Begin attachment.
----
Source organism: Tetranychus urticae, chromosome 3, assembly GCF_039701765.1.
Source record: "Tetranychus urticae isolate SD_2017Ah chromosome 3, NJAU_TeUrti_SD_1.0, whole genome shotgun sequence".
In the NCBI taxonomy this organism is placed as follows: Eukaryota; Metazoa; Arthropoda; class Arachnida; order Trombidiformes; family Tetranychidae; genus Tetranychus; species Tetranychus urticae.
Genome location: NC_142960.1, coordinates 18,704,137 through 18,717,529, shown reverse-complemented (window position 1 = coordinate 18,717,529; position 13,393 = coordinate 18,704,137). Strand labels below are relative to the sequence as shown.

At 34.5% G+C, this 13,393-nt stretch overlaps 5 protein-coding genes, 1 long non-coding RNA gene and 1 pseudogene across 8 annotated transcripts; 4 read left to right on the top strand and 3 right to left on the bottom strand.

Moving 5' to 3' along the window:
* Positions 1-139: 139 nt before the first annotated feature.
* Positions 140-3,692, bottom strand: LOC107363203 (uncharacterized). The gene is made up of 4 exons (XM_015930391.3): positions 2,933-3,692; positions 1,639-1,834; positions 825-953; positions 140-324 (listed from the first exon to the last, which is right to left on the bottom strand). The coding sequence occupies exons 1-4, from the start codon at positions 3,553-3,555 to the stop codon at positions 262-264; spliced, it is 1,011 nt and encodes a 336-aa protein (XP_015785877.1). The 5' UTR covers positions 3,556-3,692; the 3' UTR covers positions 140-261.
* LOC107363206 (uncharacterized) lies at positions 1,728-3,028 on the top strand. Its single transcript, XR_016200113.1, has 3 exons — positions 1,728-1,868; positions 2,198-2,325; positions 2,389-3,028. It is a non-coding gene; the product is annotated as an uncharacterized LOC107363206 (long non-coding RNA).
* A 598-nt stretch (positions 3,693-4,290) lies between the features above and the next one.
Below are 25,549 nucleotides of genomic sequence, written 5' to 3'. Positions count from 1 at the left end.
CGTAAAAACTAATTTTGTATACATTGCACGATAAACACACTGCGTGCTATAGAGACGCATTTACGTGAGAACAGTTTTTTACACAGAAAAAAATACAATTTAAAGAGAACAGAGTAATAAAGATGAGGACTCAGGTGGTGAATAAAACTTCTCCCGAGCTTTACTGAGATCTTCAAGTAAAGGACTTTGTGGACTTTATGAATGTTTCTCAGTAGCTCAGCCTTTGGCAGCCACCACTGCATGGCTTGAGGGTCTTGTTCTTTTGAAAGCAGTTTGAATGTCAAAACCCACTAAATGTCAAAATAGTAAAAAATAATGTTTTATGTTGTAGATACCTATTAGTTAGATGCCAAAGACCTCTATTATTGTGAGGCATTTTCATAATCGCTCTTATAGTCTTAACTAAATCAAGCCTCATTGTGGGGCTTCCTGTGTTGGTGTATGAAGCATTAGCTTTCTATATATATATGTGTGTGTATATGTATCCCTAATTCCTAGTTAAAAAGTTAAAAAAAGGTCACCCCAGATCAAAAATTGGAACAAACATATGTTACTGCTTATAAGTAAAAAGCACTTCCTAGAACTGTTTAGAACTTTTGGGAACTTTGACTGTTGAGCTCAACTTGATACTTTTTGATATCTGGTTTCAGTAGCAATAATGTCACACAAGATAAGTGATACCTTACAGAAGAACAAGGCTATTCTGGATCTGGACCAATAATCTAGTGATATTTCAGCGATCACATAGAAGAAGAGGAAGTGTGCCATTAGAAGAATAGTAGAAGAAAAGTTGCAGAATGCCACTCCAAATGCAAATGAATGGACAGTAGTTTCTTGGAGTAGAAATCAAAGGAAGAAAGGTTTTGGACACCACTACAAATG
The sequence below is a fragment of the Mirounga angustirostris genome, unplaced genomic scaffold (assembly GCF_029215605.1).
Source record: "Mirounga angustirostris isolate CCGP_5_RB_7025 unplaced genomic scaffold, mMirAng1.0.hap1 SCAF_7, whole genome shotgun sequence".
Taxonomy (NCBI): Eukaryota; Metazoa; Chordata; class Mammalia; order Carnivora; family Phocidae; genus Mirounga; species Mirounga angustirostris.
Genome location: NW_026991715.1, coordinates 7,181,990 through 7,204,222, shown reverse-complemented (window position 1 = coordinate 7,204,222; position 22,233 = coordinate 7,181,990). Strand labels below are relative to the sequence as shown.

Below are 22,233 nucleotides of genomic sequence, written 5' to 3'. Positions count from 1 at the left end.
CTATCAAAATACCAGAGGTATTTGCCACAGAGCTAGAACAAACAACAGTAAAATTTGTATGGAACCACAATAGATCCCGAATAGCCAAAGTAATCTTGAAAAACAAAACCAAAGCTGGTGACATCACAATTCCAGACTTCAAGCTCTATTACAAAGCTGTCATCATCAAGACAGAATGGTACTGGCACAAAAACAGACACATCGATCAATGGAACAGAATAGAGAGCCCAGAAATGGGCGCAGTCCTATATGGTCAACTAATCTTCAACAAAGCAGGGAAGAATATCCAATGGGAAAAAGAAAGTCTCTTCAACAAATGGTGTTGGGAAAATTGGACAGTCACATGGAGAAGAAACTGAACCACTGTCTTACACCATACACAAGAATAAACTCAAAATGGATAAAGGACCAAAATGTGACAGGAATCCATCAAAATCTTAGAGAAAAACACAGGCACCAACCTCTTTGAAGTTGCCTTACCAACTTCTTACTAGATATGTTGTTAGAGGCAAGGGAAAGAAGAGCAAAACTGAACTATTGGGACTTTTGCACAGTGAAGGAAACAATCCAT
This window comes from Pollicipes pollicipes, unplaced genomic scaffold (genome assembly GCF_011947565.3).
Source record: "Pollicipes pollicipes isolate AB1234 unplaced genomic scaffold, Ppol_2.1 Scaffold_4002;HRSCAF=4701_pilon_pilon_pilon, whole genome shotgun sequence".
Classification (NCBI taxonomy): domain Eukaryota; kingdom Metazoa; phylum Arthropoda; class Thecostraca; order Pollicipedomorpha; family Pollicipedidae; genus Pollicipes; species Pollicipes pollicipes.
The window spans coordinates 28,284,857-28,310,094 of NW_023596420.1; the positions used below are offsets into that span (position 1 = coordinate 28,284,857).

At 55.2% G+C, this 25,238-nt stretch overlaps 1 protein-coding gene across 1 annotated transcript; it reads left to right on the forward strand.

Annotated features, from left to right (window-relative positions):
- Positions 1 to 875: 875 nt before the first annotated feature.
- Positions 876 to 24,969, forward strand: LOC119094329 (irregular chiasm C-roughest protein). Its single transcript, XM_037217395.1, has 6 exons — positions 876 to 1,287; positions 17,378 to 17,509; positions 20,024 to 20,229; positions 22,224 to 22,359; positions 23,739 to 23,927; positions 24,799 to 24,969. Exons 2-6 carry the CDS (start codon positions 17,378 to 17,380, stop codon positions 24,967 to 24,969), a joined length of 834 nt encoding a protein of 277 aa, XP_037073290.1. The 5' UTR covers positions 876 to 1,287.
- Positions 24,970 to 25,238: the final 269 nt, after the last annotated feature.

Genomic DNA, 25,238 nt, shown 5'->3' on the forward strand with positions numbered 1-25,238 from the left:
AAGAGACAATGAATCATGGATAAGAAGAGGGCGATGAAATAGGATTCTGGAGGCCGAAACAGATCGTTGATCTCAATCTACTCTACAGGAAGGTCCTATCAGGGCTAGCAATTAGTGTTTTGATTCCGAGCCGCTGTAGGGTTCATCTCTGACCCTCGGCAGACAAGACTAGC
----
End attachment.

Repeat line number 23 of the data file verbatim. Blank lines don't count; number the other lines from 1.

At 55.2% G+C, this 25,238-nt stretch overlaps 1 protein-coding gene across 1 annotated transcript; it reads left to right on the forward strand.